Cornell University says Brian Wansink will step down at the end of the academic year after a review of his work turned up many problems.
The Aviation cocktail is a Prohibition-era cocktail, consisting of gin, maraschino liqueur (cherry), crème de violette, and fresh lemon juice.
I can’t remember where I heard about this in the last week (perhaps a reference on a television show?), but it sounded interesting. Sadly, it’s got one exotic and infrequently used ingredient, so I’m debating about making some…
CookieCutter.com makes and sells exactly what you think they do. The Missouri-based company uses a combination of hydraulic and hand-operated machines to shape steel ribbons into classic shapes like gingerbread men, along with more complicated designs like deer and even the Statue of Liberty.
With Duff Goldman, Valerie Bertinelli, Matthew Azuma, Darci Lynne Farmer.
Hmmm… I can only think that the producers had all the kids watch some episodes of America’s Got Talent so they would even know who the guest was.
While the kids look a bit talented and sophisticated as cooks, I’m painfully disappointed that only one tried (and failed miserably) to pop their own popcorn. Not a single one used the two hours to make their own caramel sauce and instead they all used the same canned dulce de leche. Even worse, one of the kids that actually incorporated popcorn into their dish natively didn’t win the challenge. Where is the humanity?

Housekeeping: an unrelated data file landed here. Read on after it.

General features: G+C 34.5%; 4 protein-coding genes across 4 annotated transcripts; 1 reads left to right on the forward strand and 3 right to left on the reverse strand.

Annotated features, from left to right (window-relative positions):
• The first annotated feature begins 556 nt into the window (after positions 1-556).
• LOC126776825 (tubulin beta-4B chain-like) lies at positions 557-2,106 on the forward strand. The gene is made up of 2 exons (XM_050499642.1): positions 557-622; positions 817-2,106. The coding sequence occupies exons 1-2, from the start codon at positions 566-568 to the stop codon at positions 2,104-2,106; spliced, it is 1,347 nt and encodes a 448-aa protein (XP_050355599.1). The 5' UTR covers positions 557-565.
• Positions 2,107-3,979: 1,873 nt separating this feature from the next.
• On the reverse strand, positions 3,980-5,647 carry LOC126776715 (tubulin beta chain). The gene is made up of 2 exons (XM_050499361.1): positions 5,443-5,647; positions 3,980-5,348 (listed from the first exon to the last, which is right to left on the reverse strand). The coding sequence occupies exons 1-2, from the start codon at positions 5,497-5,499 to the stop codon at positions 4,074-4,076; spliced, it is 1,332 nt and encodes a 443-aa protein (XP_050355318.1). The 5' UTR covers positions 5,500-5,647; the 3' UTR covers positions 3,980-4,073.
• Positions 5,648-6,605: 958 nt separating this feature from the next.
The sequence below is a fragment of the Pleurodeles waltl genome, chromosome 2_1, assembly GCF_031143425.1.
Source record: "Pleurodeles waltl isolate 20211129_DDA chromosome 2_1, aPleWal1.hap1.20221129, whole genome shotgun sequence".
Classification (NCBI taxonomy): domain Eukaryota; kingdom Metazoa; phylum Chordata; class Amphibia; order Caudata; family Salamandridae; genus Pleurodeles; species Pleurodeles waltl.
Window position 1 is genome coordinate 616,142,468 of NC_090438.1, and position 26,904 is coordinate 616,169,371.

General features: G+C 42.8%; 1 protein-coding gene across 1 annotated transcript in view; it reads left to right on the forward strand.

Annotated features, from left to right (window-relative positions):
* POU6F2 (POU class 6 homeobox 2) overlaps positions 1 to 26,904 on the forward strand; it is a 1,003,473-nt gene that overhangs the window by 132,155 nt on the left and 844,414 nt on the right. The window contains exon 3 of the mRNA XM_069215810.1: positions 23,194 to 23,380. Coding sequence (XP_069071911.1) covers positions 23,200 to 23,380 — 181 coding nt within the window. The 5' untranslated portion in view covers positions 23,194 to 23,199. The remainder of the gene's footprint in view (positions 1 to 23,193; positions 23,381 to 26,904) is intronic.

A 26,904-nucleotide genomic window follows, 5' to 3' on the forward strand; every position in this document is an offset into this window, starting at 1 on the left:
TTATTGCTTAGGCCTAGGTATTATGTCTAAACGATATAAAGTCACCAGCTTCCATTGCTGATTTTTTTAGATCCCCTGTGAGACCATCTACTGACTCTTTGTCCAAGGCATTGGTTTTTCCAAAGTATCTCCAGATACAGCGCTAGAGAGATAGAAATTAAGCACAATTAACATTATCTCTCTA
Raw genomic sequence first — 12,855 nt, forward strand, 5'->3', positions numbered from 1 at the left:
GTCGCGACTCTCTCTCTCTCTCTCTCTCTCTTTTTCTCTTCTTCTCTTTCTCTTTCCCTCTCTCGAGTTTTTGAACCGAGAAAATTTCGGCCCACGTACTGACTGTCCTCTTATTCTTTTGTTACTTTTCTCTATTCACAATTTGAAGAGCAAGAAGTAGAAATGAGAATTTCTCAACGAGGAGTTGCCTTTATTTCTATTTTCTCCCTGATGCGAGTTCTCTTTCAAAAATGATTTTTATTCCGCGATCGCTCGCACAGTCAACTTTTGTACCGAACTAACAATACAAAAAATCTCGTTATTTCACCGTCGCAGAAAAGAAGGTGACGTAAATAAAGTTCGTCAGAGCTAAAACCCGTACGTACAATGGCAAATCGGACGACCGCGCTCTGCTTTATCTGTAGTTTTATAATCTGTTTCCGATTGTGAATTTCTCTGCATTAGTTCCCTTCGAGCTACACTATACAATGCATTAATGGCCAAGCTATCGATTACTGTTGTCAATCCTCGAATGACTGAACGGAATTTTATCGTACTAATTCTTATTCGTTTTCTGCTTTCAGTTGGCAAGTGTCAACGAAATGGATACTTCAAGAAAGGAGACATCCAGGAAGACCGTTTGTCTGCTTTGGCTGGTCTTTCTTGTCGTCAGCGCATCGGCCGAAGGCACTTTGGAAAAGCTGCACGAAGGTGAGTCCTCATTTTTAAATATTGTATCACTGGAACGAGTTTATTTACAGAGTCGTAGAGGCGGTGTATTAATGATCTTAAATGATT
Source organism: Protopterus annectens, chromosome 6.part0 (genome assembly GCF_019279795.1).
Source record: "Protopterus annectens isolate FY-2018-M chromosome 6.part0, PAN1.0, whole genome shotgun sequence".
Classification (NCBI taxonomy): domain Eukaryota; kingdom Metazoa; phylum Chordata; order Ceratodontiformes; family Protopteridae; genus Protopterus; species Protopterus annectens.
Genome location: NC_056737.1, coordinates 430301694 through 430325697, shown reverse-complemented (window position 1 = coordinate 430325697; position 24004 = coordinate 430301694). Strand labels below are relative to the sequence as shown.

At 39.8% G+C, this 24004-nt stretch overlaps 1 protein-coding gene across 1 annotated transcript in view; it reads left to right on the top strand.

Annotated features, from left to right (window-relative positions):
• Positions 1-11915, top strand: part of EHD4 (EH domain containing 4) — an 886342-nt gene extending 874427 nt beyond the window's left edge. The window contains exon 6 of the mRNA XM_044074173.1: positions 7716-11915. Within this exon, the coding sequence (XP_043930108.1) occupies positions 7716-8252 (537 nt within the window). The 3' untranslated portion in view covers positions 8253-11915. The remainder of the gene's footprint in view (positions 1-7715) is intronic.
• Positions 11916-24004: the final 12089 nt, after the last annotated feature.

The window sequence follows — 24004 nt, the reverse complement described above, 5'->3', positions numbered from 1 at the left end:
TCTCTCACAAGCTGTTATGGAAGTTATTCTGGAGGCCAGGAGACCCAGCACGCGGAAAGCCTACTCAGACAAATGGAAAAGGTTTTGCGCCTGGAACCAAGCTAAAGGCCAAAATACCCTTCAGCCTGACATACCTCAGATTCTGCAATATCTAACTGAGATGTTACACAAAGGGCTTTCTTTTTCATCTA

This short episode fails to do justice to the man who, more than anyone, first grasped the importance of knowing where and how wheat arose. It does, however, explain why Vavilov wanted to collect the building material of future food security, for wheat and many other crops. In more than 60 countries, Vavilov and his colleagues gathered diversity from farmers’ fields; they died protecting their collections.
Thanks to Luigi Guarino for the photograph of Vavilov’s desk with his route across Ethiopia, and much else besides.
One day I’d like to get a solid biography of Vavilov’s to read, but until then, this short, but excellent story will have to suffice.
Drop what you’re doing and immediately go out to subscribe to Our Daily Bread: A history of wheat and bread in very short episodes!
The illustrious and inimitable Jeremy Cherfas is producing a whole new form of beauty by talking about wheat and bread in a podcast for thirty days.
It’s bundled up as part of his longer-running Eat This Podcast series, which I’ve been savoring for years.
Now that you’re subscribed and your life will certainly be immeasurably better, a few thoughts about how awesome this all is…
Last December I excitedly ran across the all-too-well-funded podcast Modernist Breadcrumbs. While interesting and vaguely entertaining, it was an attempt to be a paean to bread while subtly masking the fact that it was an extended commercial for the book series Modernist Bread by Nathan Myhrvold and Francisco Migoya which had been released the month prior.
I trudged through the entire series (often listening at 1.5-2x speed) to pick up the worthwhile tidbits, but mostly being disappointed. As I finished listening to the series, I commented:
Too often I found myself wishing that Jeremy Cherfas had been picked up to give the subject a proper 10+ episode treatment. I suspect he’d have done a more interesting in-depth bunch of interviews and managed to weave a more coherent story out of the whole. Alas, twas never thus.
A bit later Jeremy took the time to respond to my comment: